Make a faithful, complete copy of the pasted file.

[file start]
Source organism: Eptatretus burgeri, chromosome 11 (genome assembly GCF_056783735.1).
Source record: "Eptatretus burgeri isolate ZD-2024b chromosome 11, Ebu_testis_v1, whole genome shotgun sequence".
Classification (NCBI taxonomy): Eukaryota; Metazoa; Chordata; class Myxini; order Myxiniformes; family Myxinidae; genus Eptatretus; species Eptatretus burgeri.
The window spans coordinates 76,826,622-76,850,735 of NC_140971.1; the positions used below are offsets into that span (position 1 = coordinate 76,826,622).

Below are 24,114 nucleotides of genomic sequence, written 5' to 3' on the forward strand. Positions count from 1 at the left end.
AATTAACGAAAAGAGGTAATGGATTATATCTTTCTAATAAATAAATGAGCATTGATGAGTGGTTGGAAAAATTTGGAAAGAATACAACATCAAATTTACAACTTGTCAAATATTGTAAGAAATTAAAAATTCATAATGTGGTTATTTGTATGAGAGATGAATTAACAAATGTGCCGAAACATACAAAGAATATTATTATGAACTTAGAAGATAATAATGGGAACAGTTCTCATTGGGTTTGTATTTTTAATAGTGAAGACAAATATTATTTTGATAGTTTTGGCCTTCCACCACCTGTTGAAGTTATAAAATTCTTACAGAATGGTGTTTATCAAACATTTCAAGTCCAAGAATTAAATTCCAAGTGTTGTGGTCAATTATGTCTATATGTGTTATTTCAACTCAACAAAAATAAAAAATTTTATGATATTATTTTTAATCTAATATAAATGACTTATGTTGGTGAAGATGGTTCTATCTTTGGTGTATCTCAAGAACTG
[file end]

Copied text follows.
Source organism: Eptatretus burgeri, chromosome 11 (genome assembly GCF_056783735.1).
Source record: "Eptatretus burgeri isolate ZD-2024b chromosome 11, Ebu_testis_v1, whole genome shotgun sequence".
Classification (NCBI taxonomy): Eukaryota; Metazoa; Chordata; class Myxini; order Myxiniformes; family Myxinidae; genus Eptatretus; species Eptatretus burgeri.
The window spans coordinates 76,826,622-76,850,735 of NC_140971.1; the positions used below are offsets into that span (position 1 = coordinate 76,826,622).

Below are 24,114 nucleotides of genomic sequence, written 5' to 3' on the forward strand. Positions count from 1 at the left end.
AATTAACGAAAAGAGGTAATGGATTATATCTTTCTAATAAATAAATGAGCATTGATGAGTGGTTGGAAAAATTTGGAAAGAATACAACATCAAATTTACAACTTGTCAAATATTGTAAGAAATTAAAAATTCATAATGTGGTTATTTGTATGAGAGATGAATTAACAAATGTGCCGAAACATACAAAGAATATTATTATGAACTTAGAAGATAATAATGGGAACAGTTCTCATTGGGTTTGTATTTTTAATAGTGAAGACAAATATTATTTTGATAGTTTTGGCCTTCCACCACCTGTTGAAGTTATAAAATTCTTACAGAATGGTGTTTATCAAACATTTCAAGTCCAAGAATTAAATTCCAAGTGTTGTGGTCAATTATGTCTATATGTGTTATTTCAACTCAACAAAAATAAAAAATTTTATGATATTATTTTTAATCTAATATAAATGACTTATGTTGGTGAAGATGGTTCTATCTTTGGTGTATCTCAAGAACTG